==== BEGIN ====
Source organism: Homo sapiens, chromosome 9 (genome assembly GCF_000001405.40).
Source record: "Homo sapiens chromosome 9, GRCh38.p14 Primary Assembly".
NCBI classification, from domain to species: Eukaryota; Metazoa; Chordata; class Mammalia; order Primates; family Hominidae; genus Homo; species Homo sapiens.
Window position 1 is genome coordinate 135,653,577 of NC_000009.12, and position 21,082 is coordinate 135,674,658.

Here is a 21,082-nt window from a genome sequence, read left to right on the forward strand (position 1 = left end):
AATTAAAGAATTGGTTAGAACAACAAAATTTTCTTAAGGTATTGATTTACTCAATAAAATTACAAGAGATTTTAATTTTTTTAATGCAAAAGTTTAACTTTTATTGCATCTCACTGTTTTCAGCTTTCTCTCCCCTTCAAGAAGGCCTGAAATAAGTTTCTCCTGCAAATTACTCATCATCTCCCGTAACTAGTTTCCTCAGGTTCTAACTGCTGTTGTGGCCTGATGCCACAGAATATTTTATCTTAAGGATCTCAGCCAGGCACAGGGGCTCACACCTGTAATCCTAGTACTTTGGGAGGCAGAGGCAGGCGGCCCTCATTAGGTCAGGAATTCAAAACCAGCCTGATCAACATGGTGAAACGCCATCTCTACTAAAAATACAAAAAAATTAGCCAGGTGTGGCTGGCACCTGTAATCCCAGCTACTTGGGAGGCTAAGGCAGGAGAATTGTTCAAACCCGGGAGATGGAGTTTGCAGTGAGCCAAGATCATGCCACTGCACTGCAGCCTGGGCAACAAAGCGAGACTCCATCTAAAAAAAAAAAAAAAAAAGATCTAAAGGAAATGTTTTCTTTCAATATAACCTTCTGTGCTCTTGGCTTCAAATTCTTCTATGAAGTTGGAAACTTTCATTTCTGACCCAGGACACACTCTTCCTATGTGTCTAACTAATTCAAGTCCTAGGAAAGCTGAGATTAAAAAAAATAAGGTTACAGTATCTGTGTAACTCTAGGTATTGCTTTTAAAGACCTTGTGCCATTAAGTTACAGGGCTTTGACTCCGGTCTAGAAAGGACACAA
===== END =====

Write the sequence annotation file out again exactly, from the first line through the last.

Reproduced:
Source organism: Homo sapiens, chromosome 9 (genome assembly GCF_000001405.40).
Source record: "Homo sapiens chromosome 9, GRCh38.p14 Primary Assembly".
NCBI classification, from domain to species: Eukaryota; Metazoa; Chordata; class Mammalia; order Primates; family Hominidae; genus Homo; species Homo sapiens.
Window position 1 is genome coordinate 135,653,577 of NC_000009.12, and position 21,082 is coordinate 135,674,658.

Here is a 21,082-nt window from a genome sequence, read left to right on the forward strand (position 1 = left end):
AATTAAAGAATTGGTTAGAACAACAAAATTTTCTTAAGGTATTGATTTACTCAATAAAATTACAAGAGATTTTAATTTTTTTAATGCAAAAGTTTAACTTTTATTGCATCTCACTGTTTTCAGCTTTCTCTCCCCTTCAAGAAGGCCTGAAATAAGTTTCTCCTGCAAATTACTCATCATCTCCCGTAACTAGTTTCCTCAGGTTCTAACTGCTGTTGTGGCCTGATGCCACAGAATATTTTATCTTAAGGATCTCAGCCAGGCACAGGGGCTCACACCTGTAATCCTAGTACTTTGGGAGGCAGAGGCAGGCGGCCCTCATTAGGTCAGGAATTCAAAACCAGCCTGATCAACATGGTGAAACGCCATCTCTACTAAAAATACAAAAAAATTAGCCAGGTGTGGCTGGCACCTGTAATCCCAGCTACTTGGGAGGCTAAGGCAGGAGAATTGTTCAAACCCGGGAGATGGAGTTTGCAGTGAGCCAAGATCATGCCACTGCACTGCAGCCTGGGCAACAAAGCGAGACTCCATCTAAAAAAAAAAAAAAAAAAGATCTAAAGGAAATGTTTTCTTTCAATATAACCTTCTGTGCTCTTGGCTTCAAATTCTTCTATGAAGTTGGAAACTTTCATTTCTGACCCAGGACACACTCTTCCTATGTGTCTAACTAATTCAAGTCCTAGGAAAGCTGAGATTAAAAAAAATAAGGTTACAGTATCTGTGTAACTCTAGGTATTGCTTTTAAAGACCTTGTGCCATTAAGTTACAGGGCTTTGACTCCGGTCTAGAAAGGACACAA